Paris, 12 Nov 2002
To get around, satellites sailing through space use the same tools that ancient mariners used to navigate the inhospitable oceans - the stars. However, soon, instead of sending back details of their position to experts here on Earth, spacecraft will be able to calculate and adjust their course all by themselves. ESA now has special software that it will test on its SMART-1 mission, due for launch in Spring 2003.
The first sailors used stars as reference points to find out where they were going. Generally, satellites use a 'star tracker' instrument that allows them to maintain their orientation in space using groups of stars as a reference point. The spacecraft's location in space is calculated using radio signals transmitted between the spacecraft and Earth. Experts process all these data here on the ground. Once that is done, they work out what adjustments are needed to the satellite's course for it to reach its proper destination. However, all of this is set to change following the introduction of a new technology during the SMART-1 satellite mission.
There is a more 'intelligent' system that allows the spacecraft to determine its orientation autonomously. The data obtained by a new generation of star trackers, called 'star mappers', are processed and then compared with a map of the sky directly on-board the spacecraft.
However, the real revolution in spacecraft navigation is OBAN, a new technology due to be tested on SMART-1. It will allow the spacecraft to determine autonomously its precise location in space, without being tracked by ground stations. This is the most important step towards a new generation of self-controlled spacecraft.
"Only once a spacecraft is able to know exactly its position in space will it be able to decide by itself the best trajectory to follow to reach a defined target. That target may be a planet or other celestial body, for example," says Andrea Marini, the engineer in charge of the experiment. "Spacecraft will 'understand' where they are located. They will be able to decide how to get to their target and monitor their own course all the time. This allows us to save precious fuel. It also allows the spacecraft to correct its path almost continuously. And the need for intervention from the ground is reduced, with all the associated costs."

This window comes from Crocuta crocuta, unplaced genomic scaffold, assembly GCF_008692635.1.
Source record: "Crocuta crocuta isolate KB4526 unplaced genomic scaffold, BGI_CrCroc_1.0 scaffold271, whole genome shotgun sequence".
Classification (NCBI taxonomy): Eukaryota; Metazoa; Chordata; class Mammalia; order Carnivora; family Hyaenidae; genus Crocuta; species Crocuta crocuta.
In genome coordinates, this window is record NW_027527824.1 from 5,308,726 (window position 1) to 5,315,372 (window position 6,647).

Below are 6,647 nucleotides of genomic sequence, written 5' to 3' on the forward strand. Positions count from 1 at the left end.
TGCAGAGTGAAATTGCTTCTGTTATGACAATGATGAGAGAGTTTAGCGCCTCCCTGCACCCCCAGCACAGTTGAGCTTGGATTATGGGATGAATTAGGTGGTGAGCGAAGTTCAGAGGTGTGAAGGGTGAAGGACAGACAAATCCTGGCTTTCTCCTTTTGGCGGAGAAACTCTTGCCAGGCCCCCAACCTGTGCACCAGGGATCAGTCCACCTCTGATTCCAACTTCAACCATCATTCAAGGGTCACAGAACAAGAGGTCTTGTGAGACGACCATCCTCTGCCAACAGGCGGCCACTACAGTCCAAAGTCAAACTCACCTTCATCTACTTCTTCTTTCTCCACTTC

It took scientists more than 10 years to develop OBAN. During the mission they will run the OBAN software on Earth, combining and processing the data coming from the satellite's star mapper and AMIE. AMIE is a special camera that takes images of near-by asteroids and planets. In the future the OBAN package will be installed on-board future spacecraft. However, SMART-1 will use traditional navigation methods alongside OBAN, allowing ground teams to test the accuracy of OBAN against their own calculations.
Once the experiment is successfully completed, OBAN may well allow spacecraft travelling all over the Solar System to set their own courses. If they had only lived to see it, the navigators on-board the old ships that once sailed the Seven Seas on Earth would probably approve of this independence.
European Space Agency
European Space Agency